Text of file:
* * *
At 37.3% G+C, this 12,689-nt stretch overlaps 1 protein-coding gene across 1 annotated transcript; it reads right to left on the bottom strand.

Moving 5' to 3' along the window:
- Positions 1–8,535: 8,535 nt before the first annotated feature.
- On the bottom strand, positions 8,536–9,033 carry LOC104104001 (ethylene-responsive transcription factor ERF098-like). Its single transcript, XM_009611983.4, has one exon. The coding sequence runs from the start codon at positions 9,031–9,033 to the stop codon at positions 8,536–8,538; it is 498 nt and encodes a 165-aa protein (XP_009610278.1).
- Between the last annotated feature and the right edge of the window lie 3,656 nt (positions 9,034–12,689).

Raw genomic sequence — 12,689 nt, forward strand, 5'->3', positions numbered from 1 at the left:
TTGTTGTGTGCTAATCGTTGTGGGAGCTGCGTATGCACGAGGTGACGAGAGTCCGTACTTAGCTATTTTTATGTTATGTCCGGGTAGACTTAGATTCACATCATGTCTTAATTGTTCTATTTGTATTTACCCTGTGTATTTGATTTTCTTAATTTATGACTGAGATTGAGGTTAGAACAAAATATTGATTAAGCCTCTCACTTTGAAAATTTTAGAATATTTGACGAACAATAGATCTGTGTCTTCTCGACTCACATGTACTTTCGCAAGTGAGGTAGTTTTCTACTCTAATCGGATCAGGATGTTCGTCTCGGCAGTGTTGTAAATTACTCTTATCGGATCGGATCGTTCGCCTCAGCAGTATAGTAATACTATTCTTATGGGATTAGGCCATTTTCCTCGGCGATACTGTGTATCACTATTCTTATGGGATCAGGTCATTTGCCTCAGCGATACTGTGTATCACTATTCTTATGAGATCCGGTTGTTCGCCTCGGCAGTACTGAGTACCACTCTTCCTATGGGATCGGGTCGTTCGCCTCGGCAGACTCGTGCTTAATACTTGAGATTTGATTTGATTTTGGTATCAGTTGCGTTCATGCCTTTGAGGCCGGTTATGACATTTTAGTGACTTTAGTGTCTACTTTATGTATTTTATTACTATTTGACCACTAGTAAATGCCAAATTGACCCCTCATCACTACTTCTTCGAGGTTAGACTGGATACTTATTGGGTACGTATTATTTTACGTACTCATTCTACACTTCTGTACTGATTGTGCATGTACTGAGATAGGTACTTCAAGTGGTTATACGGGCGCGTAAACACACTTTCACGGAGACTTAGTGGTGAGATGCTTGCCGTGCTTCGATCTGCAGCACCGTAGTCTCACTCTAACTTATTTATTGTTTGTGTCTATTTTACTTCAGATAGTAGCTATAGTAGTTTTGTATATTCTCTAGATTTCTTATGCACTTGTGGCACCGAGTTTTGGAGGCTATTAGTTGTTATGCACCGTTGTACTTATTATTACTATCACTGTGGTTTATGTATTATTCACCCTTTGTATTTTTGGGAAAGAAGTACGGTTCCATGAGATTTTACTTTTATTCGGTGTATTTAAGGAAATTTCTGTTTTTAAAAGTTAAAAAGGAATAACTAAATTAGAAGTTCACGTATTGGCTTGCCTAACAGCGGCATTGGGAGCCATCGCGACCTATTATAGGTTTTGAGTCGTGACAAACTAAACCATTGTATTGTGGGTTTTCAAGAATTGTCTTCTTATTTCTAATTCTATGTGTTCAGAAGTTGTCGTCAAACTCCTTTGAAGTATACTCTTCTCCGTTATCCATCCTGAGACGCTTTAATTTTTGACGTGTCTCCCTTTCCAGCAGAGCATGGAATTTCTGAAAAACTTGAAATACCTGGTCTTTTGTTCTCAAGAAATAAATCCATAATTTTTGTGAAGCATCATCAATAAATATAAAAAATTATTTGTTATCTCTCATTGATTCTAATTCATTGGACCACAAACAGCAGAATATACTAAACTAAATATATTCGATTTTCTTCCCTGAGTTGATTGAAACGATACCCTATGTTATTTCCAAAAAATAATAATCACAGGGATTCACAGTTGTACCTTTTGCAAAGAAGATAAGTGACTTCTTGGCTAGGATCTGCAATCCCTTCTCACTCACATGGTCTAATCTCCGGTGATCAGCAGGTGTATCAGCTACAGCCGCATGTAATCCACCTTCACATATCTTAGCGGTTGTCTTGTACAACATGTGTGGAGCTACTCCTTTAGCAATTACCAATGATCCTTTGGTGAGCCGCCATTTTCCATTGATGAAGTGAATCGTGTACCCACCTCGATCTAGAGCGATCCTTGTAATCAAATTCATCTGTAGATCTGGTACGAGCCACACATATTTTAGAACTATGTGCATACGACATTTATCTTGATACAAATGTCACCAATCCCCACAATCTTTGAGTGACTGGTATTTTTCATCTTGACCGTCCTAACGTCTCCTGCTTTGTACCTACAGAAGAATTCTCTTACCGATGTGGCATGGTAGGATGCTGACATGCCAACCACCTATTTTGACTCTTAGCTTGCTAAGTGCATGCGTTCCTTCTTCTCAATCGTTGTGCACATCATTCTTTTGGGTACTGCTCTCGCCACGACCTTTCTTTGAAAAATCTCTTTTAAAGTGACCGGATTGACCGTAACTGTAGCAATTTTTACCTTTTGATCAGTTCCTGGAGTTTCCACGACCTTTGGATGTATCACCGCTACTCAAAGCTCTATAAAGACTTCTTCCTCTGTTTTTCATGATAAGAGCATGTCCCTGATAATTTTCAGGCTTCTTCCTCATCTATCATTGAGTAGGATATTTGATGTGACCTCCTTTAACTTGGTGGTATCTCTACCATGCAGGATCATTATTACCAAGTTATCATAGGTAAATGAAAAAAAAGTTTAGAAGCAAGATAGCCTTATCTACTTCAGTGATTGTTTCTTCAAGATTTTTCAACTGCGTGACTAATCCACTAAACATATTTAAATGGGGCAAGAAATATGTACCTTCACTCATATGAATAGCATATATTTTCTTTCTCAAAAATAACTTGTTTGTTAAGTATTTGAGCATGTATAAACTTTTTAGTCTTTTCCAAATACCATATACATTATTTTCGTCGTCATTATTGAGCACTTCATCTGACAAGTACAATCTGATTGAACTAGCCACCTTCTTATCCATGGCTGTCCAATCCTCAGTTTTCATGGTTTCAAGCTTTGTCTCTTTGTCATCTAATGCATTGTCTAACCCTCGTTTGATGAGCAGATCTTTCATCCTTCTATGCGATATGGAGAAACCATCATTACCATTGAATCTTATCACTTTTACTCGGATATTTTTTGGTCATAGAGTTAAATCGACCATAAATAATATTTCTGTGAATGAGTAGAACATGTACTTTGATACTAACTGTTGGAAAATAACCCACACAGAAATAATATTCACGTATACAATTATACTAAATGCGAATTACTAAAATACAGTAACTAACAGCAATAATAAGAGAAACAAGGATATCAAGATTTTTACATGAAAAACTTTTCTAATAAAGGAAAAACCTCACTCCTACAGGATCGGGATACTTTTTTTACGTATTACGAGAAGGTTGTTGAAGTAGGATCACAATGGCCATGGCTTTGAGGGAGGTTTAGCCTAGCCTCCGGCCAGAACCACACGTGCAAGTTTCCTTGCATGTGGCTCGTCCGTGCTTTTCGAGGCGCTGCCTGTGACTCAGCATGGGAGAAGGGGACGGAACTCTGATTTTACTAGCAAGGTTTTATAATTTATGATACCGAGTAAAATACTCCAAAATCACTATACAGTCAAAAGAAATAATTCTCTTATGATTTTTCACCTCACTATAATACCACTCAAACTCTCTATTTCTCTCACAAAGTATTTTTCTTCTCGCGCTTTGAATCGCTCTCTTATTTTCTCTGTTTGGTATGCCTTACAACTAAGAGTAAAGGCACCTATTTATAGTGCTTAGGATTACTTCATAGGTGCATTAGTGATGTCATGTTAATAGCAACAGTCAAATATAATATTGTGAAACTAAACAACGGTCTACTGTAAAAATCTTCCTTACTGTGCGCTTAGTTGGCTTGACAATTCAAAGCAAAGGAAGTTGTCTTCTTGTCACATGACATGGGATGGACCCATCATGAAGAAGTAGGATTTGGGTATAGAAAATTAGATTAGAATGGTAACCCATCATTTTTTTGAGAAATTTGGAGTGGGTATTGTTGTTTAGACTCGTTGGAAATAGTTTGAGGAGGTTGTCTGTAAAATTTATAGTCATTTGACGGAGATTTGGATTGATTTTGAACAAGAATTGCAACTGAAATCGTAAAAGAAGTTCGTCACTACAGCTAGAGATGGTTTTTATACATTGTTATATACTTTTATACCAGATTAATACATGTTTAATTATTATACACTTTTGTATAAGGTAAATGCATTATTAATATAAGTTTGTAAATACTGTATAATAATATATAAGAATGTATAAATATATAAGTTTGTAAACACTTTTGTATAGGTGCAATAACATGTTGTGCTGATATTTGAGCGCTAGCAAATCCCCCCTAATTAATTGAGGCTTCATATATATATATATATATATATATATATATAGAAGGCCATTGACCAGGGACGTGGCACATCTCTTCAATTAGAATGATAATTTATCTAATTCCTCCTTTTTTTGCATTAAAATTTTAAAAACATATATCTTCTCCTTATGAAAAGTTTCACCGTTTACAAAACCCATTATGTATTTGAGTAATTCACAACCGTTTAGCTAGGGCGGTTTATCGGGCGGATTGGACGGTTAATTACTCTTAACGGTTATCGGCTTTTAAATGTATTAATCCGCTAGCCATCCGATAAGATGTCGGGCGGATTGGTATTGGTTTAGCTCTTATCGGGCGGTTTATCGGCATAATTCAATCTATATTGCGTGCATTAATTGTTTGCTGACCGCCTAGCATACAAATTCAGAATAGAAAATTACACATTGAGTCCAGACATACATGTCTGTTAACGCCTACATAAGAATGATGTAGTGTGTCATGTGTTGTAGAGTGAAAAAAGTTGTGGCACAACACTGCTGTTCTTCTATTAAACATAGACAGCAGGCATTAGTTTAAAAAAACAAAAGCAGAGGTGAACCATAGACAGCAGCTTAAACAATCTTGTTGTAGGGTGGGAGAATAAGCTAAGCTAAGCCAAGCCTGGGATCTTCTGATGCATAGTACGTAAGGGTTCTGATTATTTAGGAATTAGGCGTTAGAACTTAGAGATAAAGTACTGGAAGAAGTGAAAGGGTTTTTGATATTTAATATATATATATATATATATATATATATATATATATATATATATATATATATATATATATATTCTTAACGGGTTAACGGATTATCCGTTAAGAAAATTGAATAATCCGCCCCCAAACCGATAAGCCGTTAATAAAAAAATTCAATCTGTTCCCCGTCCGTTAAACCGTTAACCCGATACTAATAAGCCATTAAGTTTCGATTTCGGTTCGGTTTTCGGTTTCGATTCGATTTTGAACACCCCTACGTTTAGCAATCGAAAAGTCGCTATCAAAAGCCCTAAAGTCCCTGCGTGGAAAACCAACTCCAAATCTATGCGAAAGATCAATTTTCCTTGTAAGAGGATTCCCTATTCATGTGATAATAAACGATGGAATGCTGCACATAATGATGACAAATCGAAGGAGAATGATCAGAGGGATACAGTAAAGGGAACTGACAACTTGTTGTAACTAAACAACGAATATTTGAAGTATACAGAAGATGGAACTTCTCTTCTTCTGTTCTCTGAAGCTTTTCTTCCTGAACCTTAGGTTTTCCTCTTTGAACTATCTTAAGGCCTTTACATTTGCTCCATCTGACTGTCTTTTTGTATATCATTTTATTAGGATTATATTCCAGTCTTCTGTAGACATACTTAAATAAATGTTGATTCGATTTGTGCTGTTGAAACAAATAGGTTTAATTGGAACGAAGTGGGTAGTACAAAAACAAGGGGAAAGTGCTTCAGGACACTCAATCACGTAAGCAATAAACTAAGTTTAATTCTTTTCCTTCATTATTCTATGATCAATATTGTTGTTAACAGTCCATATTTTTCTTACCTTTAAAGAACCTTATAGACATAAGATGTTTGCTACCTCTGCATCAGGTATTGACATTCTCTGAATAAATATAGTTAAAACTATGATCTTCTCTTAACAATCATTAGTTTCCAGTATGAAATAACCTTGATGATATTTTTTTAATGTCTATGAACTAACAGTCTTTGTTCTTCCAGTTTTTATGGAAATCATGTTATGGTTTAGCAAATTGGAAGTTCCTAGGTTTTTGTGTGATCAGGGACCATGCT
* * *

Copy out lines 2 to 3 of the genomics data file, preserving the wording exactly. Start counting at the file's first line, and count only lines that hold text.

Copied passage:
Moving 5' to 3' along the window:
- Positions 1–8,535: 8,535 nt before the first annotated feature.